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Total Articles: 112

EEOC On Schedule to Open Component 2 Reporting July 15, 2019

In its most recent status update, filed with the court as ordered by Judge Tanya S. Chutkan, EEOC is reporting it and NORC are on schedule to open the EEO-1 Component 2 pay data reporting tool on July 15, 2019.

EEO-1 Component 1 Down... Component 2 Pay Data Up Next

The May 31, 2019, deadline for filing EEO-1 Component 1 race-and-gender data has come and gone. The portal for filing Component 1 data will remain open for several more months, however, and there are no fines or penalties for filing late.

EEOC Provides Update on EEO-1 Pay Data Reporting Portal and Helpdesk Development

As previewed last week, EEOC has provided additional details regarding the anticipated opening of the EEO-1 pay data reporting portal and helpdesk.

EEO-1 Update: More on Component 2 and EEOC Policy Change

The deadline for employers to file EEO-1 reports for Component 1 data is fast approaching. Unless employers request an extension, which will be automatically granted until June 14, 2019, Component 1 EEO-1 reports are due on May 31, 2019.

The EPL Insurance Advisor – May 2019

To assist underwriters and claims professionals in assessing emerging employment risks, we are pleased to provide the first issue of our newsletter. The EPL Insurance Advisor highlights topical issues in claims, defenses, and liability risk management developments.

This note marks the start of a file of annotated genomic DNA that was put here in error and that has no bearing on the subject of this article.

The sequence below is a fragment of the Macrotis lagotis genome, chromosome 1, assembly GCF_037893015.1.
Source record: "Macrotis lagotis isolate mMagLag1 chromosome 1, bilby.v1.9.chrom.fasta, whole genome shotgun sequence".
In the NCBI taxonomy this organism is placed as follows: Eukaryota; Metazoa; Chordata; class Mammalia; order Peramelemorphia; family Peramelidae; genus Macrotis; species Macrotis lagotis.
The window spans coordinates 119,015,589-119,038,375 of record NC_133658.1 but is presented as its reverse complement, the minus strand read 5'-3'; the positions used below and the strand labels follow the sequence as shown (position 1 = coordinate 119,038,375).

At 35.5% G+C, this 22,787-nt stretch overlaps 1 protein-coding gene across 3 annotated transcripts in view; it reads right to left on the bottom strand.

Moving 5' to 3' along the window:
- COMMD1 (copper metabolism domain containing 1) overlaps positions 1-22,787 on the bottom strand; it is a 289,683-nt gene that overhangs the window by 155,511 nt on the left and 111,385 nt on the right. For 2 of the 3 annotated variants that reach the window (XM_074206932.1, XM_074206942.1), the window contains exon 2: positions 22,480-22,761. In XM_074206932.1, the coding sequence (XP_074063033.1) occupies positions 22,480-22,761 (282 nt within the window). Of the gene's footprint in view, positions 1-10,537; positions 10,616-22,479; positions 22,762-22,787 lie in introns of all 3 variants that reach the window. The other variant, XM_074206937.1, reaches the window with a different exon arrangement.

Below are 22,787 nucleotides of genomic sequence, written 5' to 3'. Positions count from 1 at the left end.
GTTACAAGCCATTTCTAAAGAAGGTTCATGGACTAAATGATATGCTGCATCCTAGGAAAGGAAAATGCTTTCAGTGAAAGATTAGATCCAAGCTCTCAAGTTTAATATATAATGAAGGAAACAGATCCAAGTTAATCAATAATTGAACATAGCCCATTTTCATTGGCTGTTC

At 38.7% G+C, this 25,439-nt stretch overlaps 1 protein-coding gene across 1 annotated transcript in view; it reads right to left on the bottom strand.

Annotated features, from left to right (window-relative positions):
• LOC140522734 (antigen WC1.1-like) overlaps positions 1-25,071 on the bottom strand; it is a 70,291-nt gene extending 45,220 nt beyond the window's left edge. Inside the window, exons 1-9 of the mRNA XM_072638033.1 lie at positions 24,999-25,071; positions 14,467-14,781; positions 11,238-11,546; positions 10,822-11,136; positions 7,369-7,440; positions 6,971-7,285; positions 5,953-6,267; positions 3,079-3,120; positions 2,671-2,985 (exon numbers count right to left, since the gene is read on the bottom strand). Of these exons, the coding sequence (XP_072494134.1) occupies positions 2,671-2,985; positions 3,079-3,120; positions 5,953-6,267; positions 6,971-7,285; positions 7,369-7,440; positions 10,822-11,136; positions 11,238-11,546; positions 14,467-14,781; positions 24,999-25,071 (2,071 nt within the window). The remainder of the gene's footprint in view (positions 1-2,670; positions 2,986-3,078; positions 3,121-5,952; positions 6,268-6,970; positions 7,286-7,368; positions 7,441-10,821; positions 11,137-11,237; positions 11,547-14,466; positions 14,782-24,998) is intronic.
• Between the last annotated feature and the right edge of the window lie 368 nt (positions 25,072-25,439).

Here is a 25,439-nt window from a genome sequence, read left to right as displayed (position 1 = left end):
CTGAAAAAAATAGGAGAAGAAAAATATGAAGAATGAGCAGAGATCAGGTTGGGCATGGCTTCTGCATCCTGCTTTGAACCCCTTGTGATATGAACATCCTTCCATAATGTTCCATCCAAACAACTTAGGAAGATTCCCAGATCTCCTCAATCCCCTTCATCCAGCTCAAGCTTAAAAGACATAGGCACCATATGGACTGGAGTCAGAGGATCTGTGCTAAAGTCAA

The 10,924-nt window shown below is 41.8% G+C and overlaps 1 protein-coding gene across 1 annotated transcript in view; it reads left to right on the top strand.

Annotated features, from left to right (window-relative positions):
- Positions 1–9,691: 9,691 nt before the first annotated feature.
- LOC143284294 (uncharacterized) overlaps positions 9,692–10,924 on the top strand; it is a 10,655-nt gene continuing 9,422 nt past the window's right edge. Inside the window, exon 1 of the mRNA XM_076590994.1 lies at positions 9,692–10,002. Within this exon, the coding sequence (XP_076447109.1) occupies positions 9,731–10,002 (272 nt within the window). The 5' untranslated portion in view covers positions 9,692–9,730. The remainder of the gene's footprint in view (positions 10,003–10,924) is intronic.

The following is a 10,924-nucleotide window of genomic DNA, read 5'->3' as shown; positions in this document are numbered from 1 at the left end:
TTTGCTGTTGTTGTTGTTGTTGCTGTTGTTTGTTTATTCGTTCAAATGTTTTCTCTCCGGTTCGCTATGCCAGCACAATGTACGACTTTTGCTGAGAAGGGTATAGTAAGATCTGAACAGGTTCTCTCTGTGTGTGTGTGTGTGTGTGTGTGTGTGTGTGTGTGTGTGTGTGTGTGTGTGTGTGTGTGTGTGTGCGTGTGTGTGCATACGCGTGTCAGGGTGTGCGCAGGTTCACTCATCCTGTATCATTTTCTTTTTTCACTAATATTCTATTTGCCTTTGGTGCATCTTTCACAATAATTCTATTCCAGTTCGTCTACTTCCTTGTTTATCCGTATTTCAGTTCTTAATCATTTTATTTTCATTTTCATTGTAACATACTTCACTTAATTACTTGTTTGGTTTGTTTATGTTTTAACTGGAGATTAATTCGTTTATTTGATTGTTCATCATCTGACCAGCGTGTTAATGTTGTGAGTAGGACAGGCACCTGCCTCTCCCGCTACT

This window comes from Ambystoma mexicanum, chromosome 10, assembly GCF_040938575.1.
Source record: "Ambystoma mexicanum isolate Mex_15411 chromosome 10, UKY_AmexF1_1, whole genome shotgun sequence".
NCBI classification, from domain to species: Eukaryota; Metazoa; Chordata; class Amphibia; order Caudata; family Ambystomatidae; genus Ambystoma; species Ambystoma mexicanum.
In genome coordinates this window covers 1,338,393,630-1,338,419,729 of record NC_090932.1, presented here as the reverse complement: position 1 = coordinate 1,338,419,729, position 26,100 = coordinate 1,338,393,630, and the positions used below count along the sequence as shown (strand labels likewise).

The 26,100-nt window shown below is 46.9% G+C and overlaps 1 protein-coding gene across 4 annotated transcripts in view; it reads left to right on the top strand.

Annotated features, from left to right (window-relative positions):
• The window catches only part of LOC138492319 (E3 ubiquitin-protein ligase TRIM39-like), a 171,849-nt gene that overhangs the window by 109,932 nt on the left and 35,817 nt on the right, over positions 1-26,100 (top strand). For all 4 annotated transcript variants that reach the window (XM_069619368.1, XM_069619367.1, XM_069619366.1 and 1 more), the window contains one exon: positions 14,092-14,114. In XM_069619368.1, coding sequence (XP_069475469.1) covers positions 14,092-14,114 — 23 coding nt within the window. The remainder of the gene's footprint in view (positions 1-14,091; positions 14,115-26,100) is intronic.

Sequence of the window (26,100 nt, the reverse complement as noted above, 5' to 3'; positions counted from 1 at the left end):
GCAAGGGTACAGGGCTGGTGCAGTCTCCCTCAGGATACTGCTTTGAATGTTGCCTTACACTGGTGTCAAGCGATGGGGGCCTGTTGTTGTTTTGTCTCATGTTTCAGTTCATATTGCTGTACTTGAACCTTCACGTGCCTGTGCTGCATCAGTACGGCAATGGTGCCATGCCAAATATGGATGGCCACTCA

Employee Earnings and Hours Data Due to EEOC by September 30, 2019

On April 25, 2019, in National Women’s Law Center, et al. v. Office of Management and Budget, Judge Tanya Chutkan of the U.S. District Court for the District of Columbia ruled that the Equal Employment Opportunity Commission (EEOC) must immediately take all steps necessary to comply with its prior March 4, 2019 decision. That previous decision lifted a stay that the White House Office of Management and Budget (OMB) had imposed in August 2017, which prevented a new rule from going into effect requiring employers to report additional information regarding employee pay data using a revised Employer Information Report EEO-1 (EEO-1) form.